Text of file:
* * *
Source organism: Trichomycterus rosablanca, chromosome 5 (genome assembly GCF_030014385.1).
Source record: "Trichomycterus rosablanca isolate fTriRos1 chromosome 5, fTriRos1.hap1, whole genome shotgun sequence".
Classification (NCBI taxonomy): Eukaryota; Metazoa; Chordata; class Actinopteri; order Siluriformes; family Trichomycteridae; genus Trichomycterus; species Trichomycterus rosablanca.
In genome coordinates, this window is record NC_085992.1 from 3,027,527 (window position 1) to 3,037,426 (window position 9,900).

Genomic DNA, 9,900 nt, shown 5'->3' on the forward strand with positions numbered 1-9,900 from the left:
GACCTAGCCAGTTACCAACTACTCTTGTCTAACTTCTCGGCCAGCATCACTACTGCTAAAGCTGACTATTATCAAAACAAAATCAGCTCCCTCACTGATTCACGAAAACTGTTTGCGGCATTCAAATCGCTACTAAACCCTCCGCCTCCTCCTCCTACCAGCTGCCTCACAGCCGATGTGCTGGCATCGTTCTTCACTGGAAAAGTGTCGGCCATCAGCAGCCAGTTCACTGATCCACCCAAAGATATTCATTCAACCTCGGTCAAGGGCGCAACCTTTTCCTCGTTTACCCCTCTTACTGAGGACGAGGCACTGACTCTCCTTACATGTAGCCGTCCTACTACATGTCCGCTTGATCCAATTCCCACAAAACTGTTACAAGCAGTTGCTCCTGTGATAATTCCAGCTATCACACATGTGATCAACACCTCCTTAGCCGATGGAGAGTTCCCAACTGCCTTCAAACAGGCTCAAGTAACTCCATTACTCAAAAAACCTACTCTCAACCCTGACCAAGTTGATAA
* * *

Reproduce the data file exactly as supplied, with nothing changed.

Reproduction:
Source organism: Trichomycterus rosablanca, chromosome 5 (genome assembly GCF_030014385.1).
Source record: "Trichomycterus rosablanca isolate fTriRos1 chromosome 5, fTriRos1.hap1, whole genome shotgun sequence".
Classification (NCBI taxonomy): Eukaryota; Metazoa; Chordata; class Actinopteri; order Siluriformes; family Trichomycteridae; genus Trichomycterus; species Trichomycterus rosablanca.
In genome coordinates, this window is record NC_085992.1 from 3,027,527 (window position 1) to 3,037,426 (window position 9,900).

Genomic DNA, 9,900 nt, shown 5'->3' on the forward strand with positions numbered 1-9,900 from the left:
GACCTAGCCAGTTACCAACTACTCTTGTCTAACTTCTCGGCCAGCATCACTACTGCTAAAGCTGACTATTATCAAAACAAAATCAGCTCCCTCACTGATTCACGAAAACTGTTTGCGGCATTCAAATCGCTACTAAACCCTCCGCCTCCTCCTCCTACCAGCTGCCTCACAGCCGATGTGCTGGCATCGTTCTTCACTGGAAAAGTGTCGGCCATCAGCAGCCAGTTCACTGATCCACCCAAAGATATTCATTCAACCTCGGTCAAGGGCGCAACCTTTTCCTCGTTTACCCCTCTTACTGAGGACGAGGCACTGACTCTCCTTACATGTAGCCGTCCTACTACATGTCCGCTTGATCCAATTCCCACAAAACTGTTACAAGCAGTTGCTCCTGTGATAATTCCAGCTATCACACATGTGATCAACACCTCCTTAGCCGATGGAGAGTTCCCAACTGCCTTCAAACAGGCTCAAGTAACTCCATTACTCAAAAAACCTACTCTCAACCCTGACCAAGTTGATAA